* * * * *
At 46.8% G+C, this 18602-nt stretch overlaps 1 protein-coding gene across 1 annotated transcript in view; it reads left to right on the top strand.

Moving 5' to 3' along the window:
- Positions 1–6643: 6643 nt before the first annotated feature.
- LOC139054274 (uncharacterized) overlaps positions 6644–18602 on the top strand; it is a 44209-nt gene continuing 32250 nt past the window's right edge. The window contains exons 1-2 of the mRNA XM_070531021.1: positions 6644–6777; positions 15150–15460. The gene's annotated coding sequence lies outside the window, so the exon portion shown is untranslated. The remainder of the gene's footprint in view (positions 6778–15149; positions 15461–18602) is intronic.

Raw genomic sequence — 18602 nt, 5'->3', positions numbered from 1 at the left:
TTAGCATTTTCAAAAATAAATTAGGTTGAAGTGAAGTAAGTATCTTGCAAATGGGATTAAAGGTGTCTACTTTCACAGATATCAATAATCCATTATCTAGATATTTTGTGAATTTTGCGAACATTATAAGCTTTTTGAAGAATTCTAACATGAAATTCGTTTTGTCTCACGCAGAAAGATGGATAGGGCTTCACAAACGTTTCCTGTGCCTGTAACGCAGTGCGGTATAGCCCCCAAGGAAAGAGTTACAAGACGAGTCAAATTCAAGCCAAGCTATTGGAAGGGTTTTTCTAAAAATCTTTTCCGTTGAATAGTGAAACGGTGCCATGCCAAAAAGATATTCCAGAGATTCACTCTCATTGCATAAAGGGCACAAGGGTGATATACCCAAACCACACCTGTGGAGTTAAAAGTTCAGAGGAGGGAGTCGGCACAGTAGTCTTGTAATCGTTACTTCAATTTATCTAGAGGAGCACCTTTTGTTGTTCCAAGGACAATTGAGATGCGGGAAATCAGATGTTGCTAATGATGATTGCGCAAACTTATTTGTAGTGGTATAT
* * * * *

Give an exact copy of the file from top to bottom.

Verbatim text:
At 46.8% G+C, this 18602-nt stretch overlaps 1 protein-coding gene across 1 annotated transcript in view; it reads left to right on the top strand.

Moving 5' to 3' along the window:
- Positions 1–6643: 6643 nt before the first annotated feature.
- LOC139054274 (uncharacterized) overlaps positions 6644–18602 on the top strand; it is a 44209-nt gene continuing 32250 nt past the window's right edge. The window contains exons 1-2 of the mRNA XM_070531021.1: positions 6644–6777; positions 15150–15460. The gene's annotated coding sequence lies outside the window, so the exon portion shown is untranslated. The remainder of the gene's footprint in view (positions 6778–15149; positions 15461–18602) is intronic.

Raw genomic sequence — 18602 nt, 5'->3', positions numbered from 1 at the left:
TTAGCATTTTCAAAAATAAATTAGGTTGAAGTGAAGTAAGTATCTTGCAAATGGGATTAAAGGTGTCTACTTTCACAGATATCAATAATCCATTATCTAGATATTTTGTGAATTTTGCGAACATTATAAGCTTTTTGAAGAATTCTAACATGAAATTCGTTTTGTCTCACGCAGAAAGATGGATAGGGCTTCACAAACGTTTCCTGTGCCTGTAACGCAGTGCGGTATAGCCCCCAAGGAAAGAGTTACAAGACGAGTCAAATTCAAGCCAAGCTATTGGAAGGGTTTTTCTAAAAATCTTTTCCGTTGAATAGTGAAACGGTGCCATGCCAAAAAGATATTCCAGAGATTCACTCTCATTGCATAAAGGGCACAAGGGTGATATACCCAAACCACACCTGTGGAGTTAAAAGTTCAGAGGAGGGAGTCGGCACAGTAGTCTTGTAATCGTTACTTCAATTTATCTAGAGGAGCACCTTTTGTTGTTCCAAGGACAATTGAGATGCGGGAAATCAGATGTTGCTAATGATGATTGCGCAAACTTATTTGTAGTGGTATAT